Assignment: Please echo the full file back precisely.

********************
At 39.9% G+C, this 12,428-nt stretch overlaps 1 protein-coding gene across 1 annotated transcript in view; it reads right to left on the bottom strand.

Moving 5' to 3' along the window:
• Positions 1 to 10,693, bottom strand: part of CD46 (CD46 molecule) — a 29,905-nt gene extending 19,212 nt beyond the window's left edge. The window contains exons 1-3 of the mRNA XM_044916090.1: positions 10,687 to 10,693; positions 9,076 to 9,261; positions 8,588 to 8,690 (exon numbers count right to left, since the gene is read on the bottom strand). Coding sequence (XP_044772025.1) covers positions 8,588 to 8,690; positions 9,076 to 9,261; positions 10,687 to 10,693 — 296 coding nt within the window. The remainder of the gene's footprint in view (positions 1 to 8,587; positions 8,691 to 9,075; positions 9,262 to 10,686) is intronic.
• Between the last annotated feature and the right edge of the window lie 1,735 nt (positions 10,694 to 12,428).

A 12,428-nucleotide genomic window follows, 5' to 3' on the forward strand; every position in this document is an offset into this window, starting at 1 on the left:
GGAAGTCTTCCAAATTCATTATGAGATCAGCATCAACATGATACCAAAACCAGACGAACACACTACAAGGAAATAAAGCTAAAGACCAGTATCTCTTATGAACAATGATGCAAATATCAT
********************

At 39.9% G+C, this 12,428-nt stretch overlaps 1 protein-coding gene across 1 annotated transcript in view; it reads right to left on the bottom strand.

Moving 5' to 3' along the window:
• Positions 1 to 10,693, bottom strand: part of CD46 (CD46 molecule) — a 29,905-nt gene extending 19,212 nt beyond the window's left edge. The window contains exons 1-3 of the mRNA XM_044916090.1: positions 10,687 to 10,693; positions 9,076 to 9,261; positions 8,588 to 8,690 (exon numbers count right to left, since the gene is read on the bottom strand). Coding sequence (XP_044772025.1) covers positions 8,588 to 8,690; positions 9,076 to 9,261; positions 10,687 to 10,693 — 296 coding nt within the window. The remainder of the gene's footprint in view (positions 1 to 8,587; positions 8,691 to 9,075; positions 9,262 to 10,686) is intronic.
• Between the last annotated feature and the right edge of the window lie 1,735 nt (positions 10,694 to 12,428).

A 12,428-nucleotide genomic window follows, 5' to 3' on the forward strand; every position in this document is an offset into this window, starting at 1 on the left:
GGAAGTCTTCCAAATTCATTATGAGATCAGCATCAACATGATACCAAAACCAGACGAACACACTACAAGGAAATAAAGCTAAAGACCAGTATCTCTTATGAACAATGATGCAAATATCAT